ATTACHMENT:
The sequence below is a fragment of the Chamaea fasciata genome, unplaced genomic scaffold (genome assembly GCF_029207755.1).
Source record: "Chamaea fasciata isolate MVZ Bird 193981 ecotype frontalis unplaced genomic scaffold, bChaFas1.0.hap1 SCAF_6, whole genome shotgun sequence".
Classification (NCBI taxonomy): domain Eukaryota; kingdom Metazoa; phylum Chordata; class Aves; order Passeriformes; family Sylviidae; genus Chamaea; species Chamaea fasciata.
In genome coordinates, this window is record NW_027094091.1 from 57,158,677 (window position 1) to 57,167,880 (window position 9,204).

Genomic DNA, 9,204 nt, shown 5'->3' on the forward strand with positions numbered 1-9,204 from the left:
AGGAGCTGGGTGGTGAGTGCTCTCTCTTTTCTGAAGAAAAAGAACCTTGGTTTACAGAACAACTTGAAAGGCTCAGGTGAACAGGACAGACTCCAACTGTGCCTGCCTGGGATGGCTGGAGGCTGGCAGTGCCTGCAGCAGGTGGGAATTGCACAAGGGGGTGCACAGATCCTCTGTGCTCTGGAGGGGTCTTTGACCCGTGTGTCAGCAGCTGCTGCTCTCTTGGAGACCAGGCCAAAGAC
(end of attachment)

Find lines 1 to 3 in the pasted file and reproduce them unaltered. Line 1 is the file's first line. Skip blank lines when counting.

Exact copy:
The sequence below is a fragment of the Chamaea fasciata genome, unplaced genomic scaffold (genome assembly GCF_029207755.1).
Source record: "Chamaea fasciata isolate MVZ Bird 193981 ecotype frontalis unplaced genomic scaffold, bChaFas1.0.hap1 SCAF_6, whole genome shotgun sequence".
Classification (NCBI taxonomy): domain Eukaryota; kingdom Metazoa; phylum Chordata; class Aves; order Passeriformes; family Sylviidae; genus Chamaea; species Chamaea fasciata.